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20Schedule 5, page 80, line 17, at end insert—

"The Criminal Justice Act 1988 (c. 33)

12A The Criminal Justice Act 1988 is amended as follows.


    12B In section 24 (business etc. documents), in subsection (4), for "section 3 of the Criminal Justice (International Co-operation) Act 1990" there is substituted "section 7 of the Crime (International Co-operation) Act 2003".


    12C In section 26 (statements in documents that appear to have been prepared for the purposes of criminal proceedings or investigations), for "section 3 of the Criminal Justice (International Co-operation) Act 1990" there is substituted "section 7 of the Crime (International Co-operation) Act 2003".


    12D In paragraph 6 of Schedule 13 (evidence before courts-martial etc.)—


(a) in sub-paragraph (1)—
(i) for "section 3 of the Criminal Justice (International Co- operation) Act 1990" there is substituted "section 7 of the Crime (International Co-operation) Act 2003", and
(ii) for "letters of request or corresponding documents" there is substituted "requests for assistance in obtaining outside the United Kingdom evidence", and
(b) in sub-paragraph (4), for "letters of request or corresponding documents" there is substituted "requests for assistance in obtaining evidence"."
21page 83, line 19, at end insert—

"The Criminal Justice (Evidence, Etc.) (Northern Ireland) Order 1988 (S.I. 1988/1847 (N.I. 17))

33A The Criminal Justice (Evidence, Etc.) (Northern Ireland) Order 1988 is amended as follows.


    33B In Article 4 (business etc. documents), in paragraph (4), for "section 3 of the Criminal Justice (International Co-operation) Act 1990" there is substituted "section 7 of the Crime (International Co-operation) Act 2003".


    33C In Article 6 (statements in documents that appear to have been prepared for the purposes of criminal proceedings or investigations), for "section 3 of the Criminal Justice (International Co-operation) Act 1990" there is substituted "section 7 of the Crime (International Co-operation) Act 2003"."


22page 87, line 20, at end insert—

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"54A In section 27 (Lord Advocate's direction), in subsection (2), for "section 4(2B) of the Criminal Justice (International Co-operation) Act 1990" there is substituted "section 15(4) of the Crime (International Co-operation) Act 2003"."


23Schedule 6, page 90, line 19, column 2, at end insert—
"In Schedule 4, paragraphs 6(2) and 8."

Lord Filkin: My Lords, I beg to move that the House do agree with the Commons in their Amendments Nos. 11 to 23. I have already spoken to the amendments.

Moved, That the House do agree with the Commons in their Amendments Nos. 11 to 23.—(Lord Filkin.)

On Question, Motion agreed to.

Hunting Bill

3.24 p.m.

The Parliamentary Under-Secretary of State, Department for Environment, Food and Rural Affairs (Lord Whitty): My Lords, I beg to move that the House do now again resolve itself into Committee on this Bill.

Moved, That the House do now again resolve itself into Committee.—(Lord Whitty.)

On Question, Motion agreed to.

House in Committee accordingly.

[The CHAIRMAN OF COMMITTEES in the Chair.]

Clause 4 [Hunting: defence]:

Lord Peyton of Yeovil moved Amendment No. 23:


    Page 1, line 18, leave out from "he" to end and insert "conscientiously believed that the hunting in which he was to take part ought to be exempt"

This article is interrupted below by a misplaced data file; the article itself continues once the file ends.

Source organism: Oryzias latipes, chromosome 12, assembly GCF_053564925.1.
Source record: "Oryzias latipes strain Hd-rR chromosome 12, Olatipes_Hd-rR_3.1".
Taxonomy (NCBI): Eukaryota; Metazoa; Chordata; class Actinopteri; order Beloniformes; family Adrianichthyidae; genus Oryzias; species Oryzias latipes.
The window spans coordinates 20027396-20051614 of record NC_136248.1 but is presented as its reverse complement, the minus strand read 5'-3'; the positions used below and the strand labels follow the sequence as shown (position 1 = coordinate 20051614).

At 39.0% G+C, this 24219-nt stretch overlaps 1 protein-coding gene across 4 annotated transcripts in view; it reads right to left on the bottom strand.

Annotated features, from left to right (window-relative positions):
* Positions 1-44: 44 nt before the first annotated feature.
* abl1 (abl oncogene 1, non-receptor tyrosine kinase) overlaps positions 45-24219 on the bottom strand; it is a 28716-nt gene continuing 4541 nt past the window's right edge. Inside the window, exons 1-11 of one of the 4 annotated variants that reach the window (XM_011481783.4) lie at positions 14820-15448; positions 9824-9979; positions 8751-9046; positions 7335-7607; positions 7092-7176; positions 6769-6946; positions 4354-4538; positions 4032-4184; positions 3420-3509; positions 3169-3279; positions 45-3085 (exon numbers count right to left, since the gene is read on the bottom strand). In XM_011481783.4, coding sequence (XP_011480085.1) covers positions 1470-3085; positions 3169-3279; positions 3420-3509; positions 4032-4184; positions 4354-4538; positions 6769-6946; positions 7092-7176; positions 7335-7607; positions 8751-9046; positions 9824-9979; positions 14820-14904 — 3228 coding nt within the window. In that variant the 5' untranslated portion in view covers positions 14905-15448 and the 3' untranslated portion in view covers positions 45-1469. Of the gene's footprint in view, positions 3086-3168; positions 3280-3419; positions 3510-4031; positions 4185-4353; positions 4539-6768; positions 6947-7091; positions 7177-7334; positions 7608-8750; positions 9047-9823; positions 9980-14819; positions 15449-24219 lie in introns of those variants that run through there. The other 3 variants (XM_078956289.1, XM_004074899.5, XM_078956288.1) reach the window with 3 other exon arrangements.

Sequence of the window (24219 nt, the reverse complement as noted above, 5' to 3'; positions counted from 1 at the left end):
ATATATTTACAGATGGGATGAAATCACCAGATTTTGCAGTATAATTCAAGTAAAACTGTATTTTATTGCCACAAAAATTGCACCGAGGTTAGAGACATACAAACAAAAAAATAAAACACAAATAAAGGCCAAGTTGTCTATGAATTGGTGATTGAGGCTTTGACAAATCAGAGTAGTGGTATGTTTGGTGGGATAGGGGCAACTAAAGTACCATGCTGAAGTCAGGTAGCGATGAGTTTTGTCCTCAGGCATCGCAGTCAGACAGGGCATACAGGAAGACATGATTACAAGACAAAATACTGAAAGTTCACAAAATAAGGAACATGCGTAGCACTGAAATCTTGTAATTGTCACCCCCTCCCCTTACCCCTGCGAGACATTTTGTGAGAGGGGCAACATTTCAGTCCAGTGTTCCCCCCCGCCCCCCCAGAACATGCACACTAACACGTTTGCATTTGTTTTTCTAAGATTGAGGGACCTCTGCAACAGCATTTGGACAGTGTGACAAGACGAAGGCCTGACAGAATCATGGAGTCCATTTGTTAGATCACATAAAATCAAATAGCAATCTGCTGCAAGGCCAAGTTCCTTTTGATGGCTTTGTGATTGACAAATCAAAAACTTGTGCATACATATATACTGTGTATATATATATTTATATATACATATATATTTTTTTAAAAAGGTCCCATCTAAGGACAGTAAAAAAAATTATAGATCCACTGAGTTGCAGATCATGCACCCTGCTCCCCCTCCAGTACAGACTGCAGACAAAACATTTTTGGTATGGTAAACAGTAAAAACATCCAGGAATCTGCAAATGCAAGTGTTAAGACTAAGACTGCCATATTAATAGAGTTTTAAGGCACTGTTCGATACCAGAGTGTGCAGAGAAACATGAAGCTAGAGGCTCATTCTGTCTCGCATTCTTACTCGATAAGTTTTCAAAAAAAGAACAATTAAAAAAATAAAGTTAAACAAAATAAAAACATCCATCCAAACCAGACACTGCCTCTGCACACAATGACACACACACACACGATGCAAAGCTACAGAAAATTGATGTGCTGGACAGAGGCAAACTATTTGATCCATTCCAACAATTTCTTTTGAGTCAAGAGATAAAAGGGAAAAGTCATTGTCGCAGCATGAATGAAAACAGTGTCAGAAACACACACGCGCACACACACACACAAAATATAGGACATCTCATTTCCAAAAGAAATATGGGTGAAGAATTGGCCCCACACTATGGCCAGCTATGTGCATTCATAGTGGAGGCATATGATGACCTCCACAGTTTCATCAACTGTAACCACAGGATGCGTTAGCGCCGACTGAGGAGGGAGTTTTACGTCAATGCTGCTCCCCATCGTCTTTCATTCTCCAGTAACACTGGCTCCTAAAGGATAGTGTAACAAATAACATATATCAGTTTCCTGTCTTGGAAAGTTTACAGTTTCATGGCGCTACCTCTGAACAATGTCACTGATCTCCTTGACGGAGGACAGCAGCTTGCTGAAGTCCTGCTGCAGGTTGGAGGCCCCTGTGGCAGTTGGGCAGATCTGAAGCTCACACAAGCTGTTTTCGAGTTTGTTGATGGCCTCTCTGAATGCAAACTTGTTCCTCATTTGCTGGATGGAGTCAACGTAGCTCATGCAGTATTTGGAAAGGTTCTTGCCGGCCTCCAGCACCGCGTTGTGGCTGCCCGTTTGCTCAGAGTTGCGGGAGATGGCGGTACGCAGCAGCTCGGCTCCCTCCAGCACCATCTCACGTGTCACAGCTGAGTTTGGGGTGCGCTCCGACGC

The noble Lord said: I do not hunt, and I am now too old to take it up and thus be made a criminal by this wretched, mean little measure. It comes to us, of course, to satisfy the consciences and feelings of zealots who care little for the consciences of others. It is a Bill which is a mixture of prejudice and nonsense, which my amendment would do something to redeem. I am, however, dreadfully conscious of the fact that there would be no chance whatever of it being accepted by those people down the other end of the Corridor.

Mr Tony Banks—one could describe him perhaps as the other Tony, the one who says what he means—has brought to the proceedings a degree of stark clarity. On 30th June, he said that,


    "the matter is now highly political and, in many regards, has become totemic".

We were, he said, in,


    "a situation in which passions and subjectivity rule the day".—[Official Report, Commons, 30/6/03; col. 91.]

I just pause to wonder—I think that your Lordships might all reflect upon it—what on earth would happen if the rule of passions and subjectivity were to become the norm. I think that our fragile democracy might be mortally damaged by it. Certainly Parliament would enter into a decline even steeper than exists today.

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I turn for a moment to a very different speech made by Miss Kate Hoey in another place on 30th June from which I shall quote one passage of some length. I think that it is so important that it is worth taking up a moment of your Lordships' time to repeat it here. She said:


    "The Bill is inconsistent. Why is it not okay to hunt hares when it is okay to hunt rabbits? That shows that the Bill has been devised by people who take an attitude of zealotry towards those who hunt. They are opposed to hunting, and they are not prepared to listen".

Miss Hoey had met people in Parliament Square. She said:


    "I want to pay tribute to the hundreds of women who spent last night and all day in Parliament square. If only some of my hon. Friends had had the decency to go and talk to those young, middle-aged and elderly women who live in the countryside and know what this is all about, rather than treating them with contempt.